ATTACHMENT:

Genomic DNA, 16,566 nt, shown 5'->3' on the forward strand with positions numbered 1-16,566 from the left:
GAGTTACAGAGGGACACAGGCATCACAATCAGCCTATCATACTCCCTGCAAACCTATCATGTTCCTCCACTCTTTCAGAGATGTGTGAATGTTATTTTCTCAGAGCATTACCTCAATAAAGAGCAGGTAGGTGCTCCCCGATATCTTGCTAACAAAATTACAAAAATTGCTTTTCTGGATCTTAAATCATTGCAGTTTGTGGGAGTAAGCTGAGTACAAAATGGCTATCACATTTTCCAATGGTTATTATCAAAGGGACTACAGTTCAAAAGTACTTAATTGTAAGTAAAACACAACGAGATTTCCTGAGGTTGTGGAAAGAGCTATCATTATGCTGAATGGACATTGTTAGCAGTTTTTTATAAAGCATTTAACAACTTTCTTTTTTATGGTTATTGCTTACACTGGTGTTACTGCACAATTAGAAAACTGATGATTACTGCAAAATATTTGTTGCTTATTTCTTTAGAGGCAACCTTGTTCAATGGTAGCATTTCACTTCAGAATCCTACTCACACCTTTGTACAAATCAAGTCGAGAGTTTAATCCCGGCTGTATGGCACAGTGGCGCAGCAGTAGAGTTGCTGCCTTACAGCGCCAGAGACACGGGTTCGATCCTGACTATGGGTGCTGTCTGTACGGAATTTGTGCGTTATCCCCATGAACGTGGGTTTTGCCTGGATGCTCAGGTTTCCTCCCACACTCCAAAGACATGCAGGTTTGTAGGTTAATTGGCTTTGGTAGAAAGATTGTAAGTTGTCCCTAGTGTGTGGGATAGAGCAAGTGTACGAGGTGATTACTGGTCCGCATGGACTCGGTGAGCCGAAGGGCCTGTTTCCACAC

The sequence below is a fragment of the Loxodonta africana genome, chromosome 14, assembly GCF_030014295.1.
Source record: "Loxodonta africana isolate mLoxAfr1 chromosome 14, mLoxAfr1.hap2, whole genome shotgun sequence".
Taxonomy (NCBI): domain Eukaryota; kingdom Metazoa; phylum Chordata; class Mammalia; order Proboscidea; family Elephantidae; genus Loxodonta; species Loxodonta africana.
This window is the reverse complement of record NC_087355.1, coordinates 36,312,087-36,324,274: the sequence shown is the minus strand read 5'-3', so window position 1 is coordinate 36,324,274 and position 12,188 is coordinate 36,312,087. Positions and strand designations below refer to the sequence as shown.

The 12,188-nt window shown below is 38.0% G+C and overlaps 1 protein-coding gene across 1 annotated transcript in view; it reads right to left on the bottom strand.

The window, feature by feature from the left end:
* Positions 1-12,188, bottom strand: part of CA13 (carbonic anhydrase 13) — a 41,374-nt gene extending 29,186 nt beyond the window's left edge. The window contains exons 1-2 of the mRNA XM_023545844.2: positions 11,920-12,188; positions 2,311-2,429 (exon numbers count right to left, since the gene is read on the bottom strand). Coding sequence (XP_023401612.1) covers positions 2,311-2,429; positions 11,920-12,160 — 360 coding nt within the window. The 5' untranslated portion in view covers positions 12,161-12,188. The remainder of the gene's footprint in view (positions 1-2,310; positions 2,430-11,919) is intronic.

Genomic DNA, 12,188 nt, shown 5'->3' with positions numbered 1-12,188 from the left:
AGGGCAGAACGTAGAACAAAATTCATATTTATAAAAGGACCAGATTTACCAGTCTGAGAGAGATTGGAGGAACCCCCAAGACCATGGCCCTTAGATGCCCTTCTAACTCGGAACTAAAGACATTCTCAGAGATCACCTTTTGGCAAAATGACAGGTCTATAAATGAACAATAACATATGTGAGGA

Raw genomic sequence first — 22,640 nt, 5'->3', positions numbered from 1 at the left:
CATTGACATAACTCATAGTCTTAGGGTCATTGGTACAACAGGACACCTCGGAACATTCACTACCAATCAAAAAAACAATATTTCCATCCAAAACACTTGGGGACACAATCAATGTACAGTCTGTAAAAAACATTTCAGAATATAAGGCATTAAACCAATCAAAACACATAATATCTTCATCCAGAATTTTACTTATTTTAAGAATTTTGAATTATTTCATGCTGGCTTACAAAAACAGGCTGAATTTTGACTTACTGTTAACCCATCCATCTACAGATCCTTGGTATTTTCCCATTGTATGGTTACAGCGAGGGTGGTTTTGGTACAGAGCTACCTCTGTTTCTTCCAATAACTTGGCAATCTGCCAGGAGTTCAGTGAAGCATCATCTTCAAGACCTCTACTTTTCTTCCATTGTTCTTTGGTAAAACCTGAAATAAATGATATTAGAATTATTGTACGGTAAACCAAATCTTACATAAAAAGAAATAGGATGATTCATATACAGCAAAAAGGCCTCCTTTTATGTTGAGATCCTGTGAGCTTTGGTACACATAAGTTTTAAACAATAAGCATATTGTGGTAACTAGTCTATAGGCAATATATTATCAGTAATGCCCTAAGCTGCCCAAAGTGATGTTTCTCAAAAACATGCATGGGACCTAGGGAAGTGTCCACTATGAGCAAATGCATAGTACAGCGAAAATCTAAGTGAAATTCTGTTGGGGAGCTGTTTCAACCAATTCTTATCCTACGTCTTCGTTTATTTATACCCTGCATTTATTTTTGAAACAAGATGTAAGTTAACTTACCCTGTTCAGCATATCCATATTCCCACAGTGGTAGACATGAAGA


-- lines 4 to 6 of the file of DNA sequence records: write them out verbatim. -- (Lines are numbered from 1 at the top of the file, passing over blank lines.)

Source record: "Loxodonta africana isolate mLoxAfr1 chromosome 14, mLoxAfr1.hap2, whole genome shotgun sequence".
Taxonomy (NCBI): domain Eukaryota; kingdom Metazoa; phylum Chordata; class Mammalia; order Proboscidea; family Elephantidae; genus Loxodonta; species Loxodonta africana.
This window is the reverse complement of record NC_087355.1, coordinates 36,312,087-36,324,274: the sequence shown is the minus strand read 5'-3', so window position 1 is coordinate 36,324,274 and position 12,188 is coordinate 36,312,087. Positions and strand designations below refer to the sequence as shown.